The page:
Woke for White People
By: Curtis Linton
 

First off, I’m not woke. But I am white. So what does it mean to be “woke” for white people? White people who engage in social justice work love—I mean really love—the stories of suffering that come from people of color. We can sit around all day and listen to the passionate and personal stories of racism and expressions of oppression that come forth readily from brown and black friends and colleagues. We learn about other cultures, complete the Peggy Macintosh White Knapsack quiz, and politic for more progressive policies. And we angrily embrace the concept of white privilege as an abstract invisible force that perpetuates discrimination and institutionalized racism. But is privilege really that abstract? For white people to ever have a hope of being truly “woke,” we need to do the hard work of looking at our daily life, analyze privilege as an actual daily experience, and challenge ourselves rather than just challenge others to live a more equitable ideal.

Privilege only becomes real when it is defined by whiteness rather than described in contrast to the experiences of people of color. To illustrate this, I have often asked mixed groups of color to define “racial profiling.” People of color will usually respond with personal and painful examples of being pulled over by law enforcement even when not breaking any laws. White people will respond with a generalized definition about how law enforcement in general targets people of color indiscriminately. Then I ask a white person to define racial profiling solely from a personal perspective. This is very hard to do and white respondents typically will struggle to see themselves within the experience of racial profiling. I then share my personal definition: racial profiling for me is that I get to drive up to the point of putting others at harm before I am forced to interact with law enforcement. This is my lived experience of privilege—it defines my personal daily experience. This stands as a uniquely different reality than that of people of color who are predictably harassed by law enforcement, an experience that has little to do with my own daily life.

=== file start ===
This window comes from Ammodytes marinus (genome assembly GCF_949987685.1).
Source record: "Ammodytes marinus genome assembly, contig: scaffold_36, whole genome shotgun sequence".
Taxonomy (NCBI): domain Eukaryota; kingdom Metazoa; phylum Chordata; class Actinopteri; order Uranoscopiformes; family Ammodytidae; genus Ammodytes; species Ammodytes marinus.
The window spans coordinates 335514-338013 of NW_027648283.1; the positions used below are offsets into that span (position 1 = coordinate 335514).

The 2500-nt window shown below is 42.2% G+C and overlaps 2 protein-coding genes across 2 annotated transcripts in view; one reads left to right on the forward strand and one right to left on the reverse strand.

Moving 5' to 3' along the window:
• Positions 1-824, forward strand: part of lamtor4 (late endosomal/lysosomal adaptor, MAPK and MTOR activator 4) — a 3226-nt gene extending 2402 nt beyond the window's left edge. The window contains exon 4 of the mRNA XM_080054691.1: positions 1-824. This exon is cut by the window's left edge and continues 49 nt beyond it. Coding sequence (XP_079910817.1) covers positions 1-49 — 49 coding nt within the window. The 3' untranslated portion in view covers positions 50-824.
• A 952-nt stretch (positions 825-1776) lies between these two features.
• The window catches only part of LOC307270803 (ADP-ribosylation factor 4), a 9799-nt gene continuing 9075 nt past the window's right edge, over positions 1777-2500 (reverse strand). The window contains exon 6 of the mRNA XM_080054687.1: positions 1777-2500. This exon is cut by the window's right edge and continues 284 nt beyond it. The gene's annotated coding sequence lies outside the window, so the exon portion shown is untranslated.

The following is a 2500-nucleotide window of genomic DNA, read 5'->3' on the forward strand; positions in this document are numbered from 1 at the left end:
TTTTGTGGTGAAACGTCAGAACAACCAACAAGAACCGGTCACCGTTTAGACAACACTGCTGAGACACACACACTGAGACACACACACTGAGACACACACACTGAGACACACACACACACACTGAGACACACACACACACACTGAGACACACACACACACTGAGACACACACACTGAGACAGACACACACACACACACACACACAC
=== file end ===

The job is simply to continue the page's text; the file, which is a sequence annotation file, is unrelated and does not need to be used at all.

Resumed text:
Privilege is a sub-conscious experience. I don’t wake up in the morning consciously considering how society is going to privilege me throughout the day. What I actually do is go forth blissfully ignorant of how there are less obstacles in my way as a white person. That doesn’t mean my life is easy—I’m not sitting around all day drinking tea and eating cookies. But when I face a challenge, the gears are just greased a little better:

This is all a lived experience for white people that occurs every day. But privilege is the result of power, and power structures have no interest in challenging the reality of privilege.

The sub-conscious nature of racial privilege perpetuates the inability that I, as a white person, have to be truly “woke” to racism and oppression. But every day I can wake up and actively work to change my own paradigm and the structures that perpetuate inequity in society. In our current highly engaged political climate, white social justice warriors are honorably exercising responsibility to challenge historical oppressions. But responsibility devoid of concrete knowledge of one’s own actual experience can leave these same warriors defensive, accusatory, and ultimately unsustained in the long fight that is social justice. Being “woke” as a white person begins with understanding one’s own daily experience, consciously seeing how privilege works in actuality, and working to extend rather than protect those privileges so that all can benefit equally in a society that sees diversity equitably.

When I am late, angry, passionate, dismissive, or opinionated it only reflects on me rather than my family and social group

This is all a lived experience for white people that occurs every day. But privilege is the result of power, and power structures have no interest in challenging the reality of privilege.

The sub-conscious nature of racial privilege perpetuates the inability that I, as a white person, have to be truly “woke” to racism and oppression. But every day I can wake up and actively work to change my own paradigm and the structures that perpetuate inequity in society. In our current highly engaged political climate, white social justice warriors are honorably exercising responsibility to challenge historical oppressions. But responsibility devoid of concrete knowledge of one’s own actual experience can leave these same warriors defensive, accusatory, and ultimately unsustained in the long fight that is social justice. Being “woke” as a white person begins with understanding one’s own daily experience, consciously seeing how privilege works in actuality, and working to extend rather than protect those privileges so that all can benefit equally in a society that sees diversity equitably.

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